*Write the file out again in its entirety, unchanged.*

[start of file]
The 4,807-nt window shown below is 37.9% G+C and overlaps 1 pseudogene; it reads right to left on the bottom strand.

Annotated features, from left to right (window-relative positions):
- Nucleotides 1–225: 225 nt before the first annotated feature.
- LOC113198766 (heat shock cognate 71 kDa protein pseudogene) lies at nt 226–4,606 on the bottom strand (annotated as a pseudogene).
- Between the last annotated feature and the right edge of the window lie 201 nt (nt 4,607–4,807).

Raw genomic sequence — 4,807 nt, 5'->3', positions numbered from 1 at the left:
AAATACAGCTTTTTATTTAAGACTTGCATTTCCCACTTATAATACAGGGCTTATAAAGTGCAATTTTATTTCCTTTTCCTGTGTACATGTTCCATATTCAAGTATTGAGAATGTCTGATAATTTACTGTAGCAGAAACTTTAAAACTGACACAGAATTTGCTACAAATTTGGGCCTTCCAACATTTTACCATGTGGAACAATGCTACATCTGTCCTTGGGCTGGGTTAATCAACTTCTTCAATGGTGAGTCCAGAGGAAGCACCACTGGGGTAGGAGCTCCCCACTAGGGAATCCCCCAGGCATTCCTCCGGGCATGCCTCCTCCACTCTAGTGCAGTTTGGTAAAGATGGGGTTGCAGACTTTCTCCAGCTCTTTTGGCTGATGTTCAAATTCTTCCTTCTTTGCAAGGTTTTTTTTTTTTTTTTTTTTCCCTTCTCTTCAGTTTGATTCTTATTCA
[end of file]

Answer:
The 4,807-nt window shown below is 37.9% G+C and overlaps 1 pseudogene; it reads right to left on the bottom strand.

Annotated features, from left to right (window-relative positions):
- Nucleotides 1–225: 225 nt before the first annotated feature.
- LOC113198766 (heat shock cognate 71 kDa protein pseudogene) lies at nt 226–4,606 on the bottom strand (annotated as a pseudogene).
- Between the last annotated feature and the right edge of the window lie 201 nt (nt 4,607–4,807).

Raw genomic sequence — 4,807 nt, 5'->3', positions numbered from 1 at the left:
AAATACAGCTTTTTATTTAAGACTTGCATTTCCCACTTATAATACAGGGCTTATAAAGTGCAATTTTATTTCCTTTTCCTGTGTACATGTTCCATATTCAAGTATTGAGAATGTCTGATAATTTACTGTAGCAGAAACTTTAAAACTGACACAGAATTTGCTACAAATTTGGGCCTTCCAACATTTTACCATGTGGAACAATGCTACATCTGTCCTTGGGCTGGGTTAATCAACTTCTTCAATGGTGAGTCCAGAGGAAGCACCACTGGGGTAGGAGCTCCCCACTAGGGAATCCCCCAGGCATTCCTCCGGGCATGCCTCCTCCACTCTAGTGCAGTTTGGTAAAGATGGGGTTGCAGACTTTCTCCAGCTCTTTTGGCTGATGTTCAAATTCTTCCTTCTTTGCAAGGTTTTTTTTTTTTTTTTTTTTCCCTTCTCTTCAGTTTGATTCTTATTCA